Back in the early years of Buffy the Vampire Slayer, the very first thing you heard at the top of every show was that gloomy proclamation: "In every generation, there is a chosen one. She alone will stand against the vampires, demons, and the forces of darkness. She is the slayer". Of all those words, spoken first by that velvety, nondescript narrator and then with Anthony Stewart Head's silky British tones, what stood out was the use of 'alone'. Buffy had her strong support group of friends, acquaintances and allies but, after all the blood and the pain, she still stood alone. Even when similar women with her sacred duty appeared, they were quickly marked by their respective differences. Buffy Summers was surrounded by others, but she was still alone when it really mattered.
There's interesting moral complexity at the heart of Peace Out, something far removed from the pod-people sci-fi of the early Jasmine episodes and the exhausting melodrama of last week. Here we actually see the person within the illusion of Jasmine, as well as her generally good intentions. It's sometimes hard to rectify the Jasmine seen here with the Jasmine inhabiting Cordelia's body during the opening stretch of season four, but her plan raises some intriguing questions about freewill and Angel's arguably short-sighted decision to bring her down. Because, as she says, while she does a lot of damage and eats her own worshipers every once in a while -- is it really a worse situation than a world overrun with war, poverty and corruption?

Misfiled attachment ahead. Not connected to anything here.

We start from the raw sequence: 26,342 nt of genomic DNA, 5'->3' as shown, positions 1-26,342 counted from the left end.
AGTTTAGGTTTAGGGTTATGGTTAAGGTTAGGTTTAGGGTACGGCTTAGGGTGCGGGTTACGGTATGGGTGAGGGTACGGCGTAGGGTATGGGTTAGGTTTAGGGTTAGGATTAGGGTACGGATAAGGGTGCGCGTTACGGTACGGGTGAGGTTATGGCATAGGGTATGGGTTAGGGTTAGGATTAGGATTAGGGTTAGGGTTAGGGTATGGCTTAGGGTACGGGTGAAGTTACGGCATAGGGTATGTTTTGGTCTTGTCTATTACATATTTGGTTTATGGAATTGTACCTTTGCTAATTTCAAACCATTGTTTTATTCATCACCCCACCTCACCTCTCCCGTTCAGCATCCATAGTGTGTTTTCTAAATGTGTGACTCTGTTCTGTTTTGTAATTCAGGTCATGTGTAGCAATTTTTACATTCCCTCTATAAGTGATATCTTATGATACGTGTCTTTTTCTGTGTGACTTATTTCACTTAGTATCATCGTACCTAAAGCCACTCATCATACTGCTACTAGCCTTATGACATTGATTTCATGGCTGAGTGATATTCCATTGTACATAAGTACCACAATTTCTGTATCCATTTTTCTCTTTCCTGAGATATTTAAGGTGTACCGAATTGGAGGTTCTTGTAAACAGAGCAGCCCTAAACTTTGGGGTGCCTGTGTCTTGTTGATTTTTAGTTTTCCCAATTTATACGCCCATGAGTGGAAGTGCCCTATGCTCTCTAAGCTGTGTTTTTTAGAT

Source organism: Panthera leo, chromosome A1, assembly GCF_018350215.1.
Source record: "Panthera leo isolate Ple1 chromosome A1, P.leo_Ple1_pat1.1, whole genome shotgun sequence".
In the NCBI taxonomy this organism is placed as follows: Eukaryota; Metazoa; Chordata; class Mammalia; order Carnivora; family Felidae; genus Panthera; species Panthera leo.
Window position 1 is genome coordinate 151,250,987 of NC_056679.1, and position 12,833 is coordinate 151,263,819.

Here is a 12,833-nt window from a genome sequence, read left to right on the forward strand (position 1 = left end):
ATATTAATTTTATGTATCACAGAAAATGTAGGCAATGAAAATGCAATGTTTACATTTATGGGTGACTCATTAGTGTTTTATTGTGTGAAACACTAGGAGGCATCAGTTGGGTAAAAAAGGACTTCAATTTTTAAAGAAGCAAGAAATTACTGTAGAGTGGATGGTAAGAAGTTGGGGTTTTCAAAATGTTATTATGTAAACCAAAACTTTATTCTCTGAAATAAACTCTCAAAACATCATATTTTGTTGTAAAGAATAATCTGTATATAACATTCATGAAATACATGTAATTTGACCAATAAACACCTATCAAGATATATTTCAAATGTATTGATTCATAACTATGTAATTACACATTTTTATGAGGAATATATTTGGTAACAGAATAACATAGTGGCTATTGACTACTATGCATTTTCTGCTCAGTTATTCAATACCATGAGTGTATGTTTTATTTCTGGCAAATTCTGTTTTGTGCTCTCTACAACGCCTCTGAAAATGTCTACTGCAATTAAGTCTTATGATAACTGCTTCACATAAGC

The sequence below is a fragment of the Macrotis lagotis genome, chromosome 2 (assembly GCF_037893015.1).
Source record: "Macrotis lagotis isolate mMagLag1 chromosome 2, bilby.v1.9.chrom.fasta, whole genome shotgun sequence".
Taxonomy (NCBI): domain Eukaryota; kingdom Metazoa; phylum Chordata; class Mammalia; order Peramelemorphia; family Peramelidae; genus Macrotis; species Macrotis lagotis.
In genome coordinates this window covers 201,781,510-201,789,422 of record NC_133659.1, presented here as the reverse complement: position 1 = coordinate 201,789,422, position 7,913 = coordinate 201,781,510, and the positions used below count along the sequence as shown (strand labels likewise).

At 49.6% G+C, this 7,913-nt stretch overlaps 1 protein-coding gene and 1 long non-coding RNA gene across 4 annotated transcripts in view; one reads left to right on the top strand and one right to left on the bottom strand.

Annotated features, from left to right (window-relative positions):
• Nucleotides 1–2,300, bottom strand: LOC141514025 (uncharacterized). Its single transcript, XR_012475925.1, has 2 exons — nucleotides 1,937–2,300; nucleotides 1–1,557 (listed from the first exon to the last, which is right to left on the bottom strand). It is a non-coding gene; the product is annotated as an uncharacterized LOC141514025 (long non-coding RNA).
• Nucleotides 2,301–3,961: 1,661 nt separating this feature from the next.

Caleb's arrival seemed like the first indication of the writers suddenly realizing that the First wasn't hugely effective as a big bad. Here, we once again see examples of the show struggling to give the First much definition as a villain, other than vague shading that doesn't really go anywhere. While the major antagonists of every other season had specific reasons for not instantly putting their plan into action (the hunt for the Key, the various trials before Ascension, etc.), it seems more than ever that the First and Caleb are merely hanging around trading barbs. It's something that hit me when Giles spoke about "running out of time", yet with there being little indication of what exactly is coming around the corner. The problem with this season's apocalypse is that, after everything, it's very much been a bunch of people talking about how bad everything is, without much depiction of it on-screen.